· 13 April at 03:07
My mum who passed away some years ago use to tell us about the Nottingham blitz .its true about the German pilot using his machine gun my mum lived on Beacon street and a woman was taking something to the bin and she had to run for her life when the German pilot started firing his gun the bullet holes were still in the wall at the top of the road . My mum also worked on the ambulances she went to the old mute hall when it was bombed she told us some of the people that were killed in there just sat in there seats as the were when the bomb dropped on a jerk on them they were just killed by the force of the blast . I know she also attended the scene when two houses were bombed in st. Ann's not sure of the name of the street I think it was Daykin street they built two houses were the bombed houses had stood she always pointed them out to us that stood out because they were built in the style of the houses that are on the Aspley estate they always stood out standing between the other terrace style houses . She told us many stories of those scary days
· 13 April at 03:26
I think Shakespeare St was bombed . Not sure which buildings though
13 April at 03:30
Yes it was the blast from the bomb blew out the windows in the university library building my mum was up there with and her ambulance driver had his head cut off right in front of her by the pane of glass she said he walked for a few steps before he fell and my mum ran into the central police station that they have. Closed this week telling them that there was a man walking without his head on and they did not belief her the thought she was just hysterical because of the bombing it took a while for her to get them to come out and see what had happened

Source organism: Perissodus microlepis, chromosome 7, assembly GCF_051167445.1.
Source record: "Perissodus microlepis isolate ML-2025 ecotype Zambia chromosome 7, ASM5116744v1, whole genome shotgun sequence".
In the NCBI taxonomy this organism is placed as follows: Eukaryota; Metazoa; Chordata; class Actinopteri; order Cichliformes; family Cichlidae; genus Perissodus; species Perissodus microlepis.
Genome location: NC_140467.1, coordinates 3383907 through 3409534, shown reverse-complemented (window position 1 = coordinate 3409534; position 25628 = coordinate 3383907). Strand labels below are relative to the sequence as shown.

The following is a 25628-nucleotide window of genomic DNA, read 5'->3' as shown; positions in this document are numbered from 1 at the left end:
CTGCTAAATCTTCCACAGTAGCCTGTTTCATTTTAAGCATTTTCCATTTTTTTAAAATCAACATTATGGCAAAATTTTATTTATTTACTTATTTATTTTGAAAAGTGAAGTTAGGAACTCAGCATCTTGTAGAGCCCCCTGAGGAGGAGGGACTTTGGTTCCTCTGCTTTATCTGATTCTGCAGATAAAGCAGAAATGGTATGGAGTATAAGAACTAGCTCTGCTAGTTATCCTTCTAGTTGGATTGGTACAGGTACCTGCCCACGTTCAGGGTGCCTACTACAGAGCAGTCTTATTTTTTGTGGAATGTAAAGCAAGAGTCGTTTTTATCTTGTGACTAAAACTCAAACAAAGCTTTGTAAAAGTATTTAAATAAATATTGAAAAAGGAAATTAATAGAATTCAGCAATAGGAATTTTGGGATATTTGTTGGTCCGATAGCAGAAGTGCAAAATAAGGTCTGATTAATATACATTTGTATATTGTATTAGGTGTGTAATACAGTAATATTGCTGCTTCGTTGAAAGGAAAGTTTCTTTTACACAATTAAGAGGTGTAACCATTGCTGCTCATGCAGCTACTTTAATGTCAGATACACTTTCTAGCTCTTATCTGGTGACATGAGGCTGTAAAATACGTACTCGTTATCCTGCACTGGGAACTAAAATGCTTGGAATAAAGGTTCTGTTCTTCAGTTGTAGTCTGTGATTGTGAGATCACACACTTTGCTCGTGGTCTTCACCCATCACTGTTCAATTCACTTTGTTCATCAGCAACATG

13 April at 03:40
Thank you Pippa .Thought the library was bombed but wasn't certain . Can remember going into the air raid shelter . It was a communal one out in the St . I can also remember having to take our gas masks to school .I wasn't very old but can remember it being very scary
· 13 April at 03:55
Yes it must have been very scary I was not born until 1949 but both my parents told us some very interesting stories about life back then . I use to love the community spirit of the old st Ann's I loved living there
· 13 April at 04:01
How horrific for yr mum.
13 April at 04:33
Yes Tricia, mamma told this story , but she dropped her bag and ran.. mum always said she saw the planes , walking up Northampton st , to school and remembers a doodle bug ( think that's the name ) plane to on St Ann's well road . The Haslet is my story , Mrs Nixon sent me to Harry Bramleys after school for a 1/4 of Haslet , on the way home there was an awful downpour and the paper got soaked and me.. the slices fell in the river of a gutter , I chased after it and it stopped before a "fever grate " near Norland road , I caught it put it back the best I could in the nearly gone paper wrap, and when I gave it her said sorry "Nixon"
It got wet . She said next day the Haslet was lovely and moist ! True ! Lovely St Ann's memories hey ..
· 13 April at 04:40
Whoops - I got my stories mixed up! Yours is very funny - that's probably why the haslett thing stuck in my mind! I didn't realise it was mamma who ran from the bullets - guess I was a bit too young to remember all the details · 13 April at 04:50
Special treasured memories. We shall not forget their sacrifice.
13 April at 08:51
Interesting stories.enjoying reading them.
· 13 April at 14:41